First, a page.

16th October, 2010
In October last year, seven-year-old Allan Ssembatya was walking home from school with friends when he was kidnapped.
A frantic search followed before he was found, whimpering, under a bush, laying in a pool of his own blood. He had suffered injuries that can only be described as horrific – an axe had torn open his skull and a section removed. He had been stabbed in the neck and had been castrated.
CAMPAIGNING TO END CHILD SACRIFICE: Kyampisi Childcare Ministries' and its partner the Jubiee Campaign UK have launched an international campaign to put an end to the practice.
“The issue (of child sacrifice) has intensely grown in the last two or three years."
Pastor Peter M. Sewakiryanga, director of Kyampisi Childcare Ministries.
Allan, who lives in the Kayunga District of Uganda - just to the north of the capital of Kampala, is one of the many children taken each year by people looking for children to sacrifice to their gods. Thankfully Allan survived his wounds – although a stroke caused as a result of the horrific attack has left him with epilepsy and weakness and numbness in one arm – but many don’t.
One organisation attempting to tackle the rising problem is Uganda-based Kyampisi Childcare Ministries (KCM) which aims to help vulnerable children. Its data, based on police information, shows that the numbers of children believed to have been killed or disappeared as a result of child sacrifice are growing.
In 1999, figures show 15 children were confirmed as having been killed in ritual sacrifices. By 2008, as many as 318 were reported as having disappeared with 18 confirmed dead. In January this year, a further two children – girls – were confirmed as having been killed in ritual sacrifices.
“The issue has intensely grown in the last two or three years,” says Peter M. Sewakiryanga, director of KCM, an organisation which he co-founded around two years ago.
He says the practice – which includes taking body parts of children such as their facial features or genitals – is aimed at ‘feeding’ spirits to bring people “riches”.
“Others believe they’ll get protection. Others…are just serving their gods and so their gods tell them to sacrifice children…” he says. “They have a belief that because these children are considered to be pure – they are said to live a pure life, they don’t have any attachment to any things – they believe that when you take special parts, especially the private parts or the organs of children, to their gods, they will get blessings…so they give them to appease the gods that they follow.”
Pastor Sewakiryanga, who pastors a community church in Uganda, is in Australia for six weeks until mid-November visiting church groups to raise awareness and gather support for an international prayer campaign to end child sacrifice. KCM is conducting the campaign in partnership with the Jubilee Campaign UK.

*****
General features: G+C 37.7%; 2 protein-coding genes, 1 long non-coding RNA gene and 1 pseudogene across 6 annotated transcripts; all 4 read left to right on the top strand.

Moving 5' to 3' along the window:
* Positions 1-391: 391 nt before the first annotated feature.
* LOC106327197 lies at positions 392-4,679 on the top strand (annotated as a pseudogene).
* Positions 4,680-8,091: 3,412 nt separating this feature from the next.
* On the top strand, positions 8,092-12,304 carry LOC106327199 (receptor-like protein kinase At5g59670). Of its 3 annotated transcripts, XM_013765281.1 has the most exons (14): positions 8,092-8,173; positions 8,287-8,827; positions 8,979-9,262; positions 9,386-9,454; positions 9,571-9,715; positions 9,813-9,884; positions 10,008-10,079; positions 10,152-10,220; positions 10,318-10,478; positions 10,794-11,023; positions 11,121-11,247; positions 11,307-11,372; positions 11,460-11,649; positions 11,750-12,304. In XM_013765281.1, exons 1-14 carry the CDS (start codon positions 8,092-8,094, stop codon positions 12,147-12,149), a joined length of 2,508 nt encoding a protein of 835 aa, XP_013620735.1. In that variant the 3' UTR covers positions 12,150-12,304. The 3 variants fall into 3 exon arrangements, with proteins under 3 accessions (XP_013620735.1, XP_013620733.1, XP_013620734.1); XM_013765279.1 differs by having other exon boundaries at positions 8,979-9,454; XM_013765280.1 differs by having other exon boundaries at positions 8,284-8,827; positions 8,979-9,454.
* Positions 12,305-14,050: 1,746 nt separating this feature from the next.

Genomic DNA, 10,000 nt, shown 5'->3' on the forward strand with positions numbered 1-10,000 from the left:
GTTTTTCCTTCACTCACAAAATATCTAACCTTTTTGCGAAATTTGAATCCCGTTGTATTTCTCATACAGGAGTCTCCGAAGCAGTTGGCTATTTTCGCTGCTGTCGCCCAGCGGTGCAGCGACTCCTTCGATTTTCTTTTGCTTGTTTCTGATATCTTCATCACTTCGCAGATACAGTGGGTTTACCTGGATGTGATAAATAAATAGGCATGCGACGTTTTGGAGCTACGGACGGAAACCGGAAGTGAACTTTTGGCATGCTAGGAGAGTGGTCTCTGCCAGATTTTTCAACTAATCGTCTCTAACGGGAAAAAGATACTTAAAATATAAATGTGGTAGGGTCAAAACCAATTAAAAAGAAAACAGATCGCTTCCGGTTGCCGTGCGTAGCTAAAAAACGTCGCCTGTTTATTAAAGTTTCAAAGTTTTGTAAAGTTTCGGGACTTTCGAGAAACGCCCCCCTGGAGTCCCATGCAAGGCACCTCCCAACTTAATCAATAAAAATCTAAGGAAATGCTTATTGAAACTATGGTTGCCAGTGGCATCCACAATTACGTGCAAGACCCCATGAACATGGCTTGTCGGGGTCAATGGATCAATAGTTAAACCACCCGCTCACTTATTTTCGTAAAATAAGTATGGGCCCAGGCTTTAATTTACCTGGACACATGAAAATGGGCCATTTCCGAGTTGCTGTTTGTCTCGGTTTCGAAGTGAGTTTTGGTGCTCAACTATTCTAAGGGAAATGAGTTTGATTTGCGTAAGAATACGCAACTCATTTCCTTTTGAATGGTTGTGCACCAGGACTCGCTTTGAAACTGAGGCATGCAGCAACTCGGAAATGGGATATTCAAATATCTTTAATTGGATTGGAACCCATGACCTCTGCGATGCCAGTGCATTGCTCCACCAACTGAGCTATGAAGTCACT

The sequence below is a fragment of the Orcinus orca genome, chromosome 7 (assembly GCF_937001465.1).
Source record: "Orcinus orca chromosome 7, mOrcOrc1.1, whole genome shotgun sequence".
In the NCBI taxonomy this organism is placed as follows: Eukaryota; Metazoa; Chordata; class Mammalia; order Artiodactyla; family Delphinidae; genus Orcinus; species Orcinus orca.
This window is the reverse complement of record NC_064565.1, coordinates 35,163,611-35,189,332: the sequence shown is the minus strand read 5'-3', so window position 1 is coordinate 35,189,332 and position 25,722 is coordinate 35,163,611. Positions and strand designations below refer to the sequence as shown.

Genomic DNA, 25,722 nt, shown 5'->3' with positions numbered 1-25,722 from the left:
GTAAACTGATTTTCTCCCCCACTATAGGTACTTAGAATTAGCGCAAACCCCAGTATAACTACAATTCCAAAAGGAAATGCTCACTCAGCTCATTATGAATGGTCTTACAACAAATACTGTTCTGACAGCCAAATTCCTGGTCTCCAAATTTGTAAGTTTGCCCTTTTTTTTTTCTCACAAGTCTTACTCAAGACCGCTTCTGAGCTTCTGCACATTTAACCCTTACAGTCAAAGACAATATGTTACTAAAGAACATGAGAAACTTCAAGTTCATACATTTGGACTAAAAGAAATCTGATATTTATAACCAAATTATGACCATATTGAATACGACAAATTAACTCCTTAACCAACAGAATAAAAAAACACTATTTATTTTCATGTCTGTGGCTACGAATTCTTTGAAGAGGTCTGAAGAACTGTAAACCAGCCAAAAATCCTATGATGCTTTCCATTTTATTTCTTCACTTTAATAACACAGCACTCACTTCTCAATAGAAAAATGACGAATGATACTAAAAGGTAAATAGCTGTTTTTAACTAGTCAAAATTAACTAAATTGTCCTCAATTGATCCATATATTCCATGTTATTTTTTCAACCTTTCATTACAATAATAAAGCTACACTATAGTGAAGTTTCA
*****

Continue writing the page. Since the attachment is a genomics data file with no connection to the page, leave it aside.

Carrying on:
The campaign is urging people to pray for a solution and to sign an online petition calling on Uganda’s President Yoweri Museveni and the Speaker of the Ugandan Parliament, Edward Ssekandi, to use the “influence” of their offices to urgently address the issue.
Pastor Sewakiryanga says child sacrific-related practices are wide-spread, taking place in both rural and city areas.
“Many children have been killed and dumped in channel’s in the city centre,” he says. “So it is spread all over the country but is mainly in the central region or district.”
The children can be aged anywhere up to 15-years-old (KCM, which has been involved in more than 30 cases, is aware of one case that involved a child of only 18 months in which the child survived).
While some children are targeted by their own parents, those orphans, those living on the street and those living in families affected by extreme poverty are particularly vulnerable. But Pastor Sewakiryanga says rich people are also involved.
DEVASTATED LIVES: Members of families which have been affected by child sacrifice at a meeting at Kyampisi Childcare Ministries.
“Some of the children do survive but they are a few cases. Others get kidnapped and you will never hear from them again.”
- Pastor Peter Sewakiryanga, director of Kyampisi Childcare Ministries.
“(S)ome rich people will also kill their children because the witchdoctors told them that once you kills your child, your wealth will be protected. And so the rich people also sacrifice their children (as well as) the poor people.”
While people can carry out such attacks in the belief they are serving their gods, Pastor Sewakiryanga says that in fact the crimes are often driven by witchdoctors who are looking for financial gain and issue ultimatums suggesting people will have to pay a great sum of money if they don’t sacrifice their children.
Stories like Allan’s – in which the child survives – are rare.
“Some of the children do survive but they are a few cases,” says Pastor Sewakiryanga. “Others get kidnapped and you will never hear from them again.”
The problem is exacerbated by the fact that some of those who carry out such attacks hold positions of power.
“Some of the people that do this are in government,” Pastor Sewakiryanga notes. “And because they have money and the people whose children they’ve sacrificed are poor, the poor families cannot go against them in courts because the courts are not fair. They will pay their way through the courts and they will get away with it.”
While Pastor Sewakiryanga believes that pressure from the international community will help force the government to address the issue – “because, locally, there has been a lot of noise but nothing has been done – he believes prayer is ultimately the only answer.
“The first thing we are doing as Christians is we are asking Christians to pray for Uganda because the children of Uganda are the children of the world…We believe it’s the only way – it’s a spiritual issue – and we believe prayer will do a lot to wipe away child sacrifice.”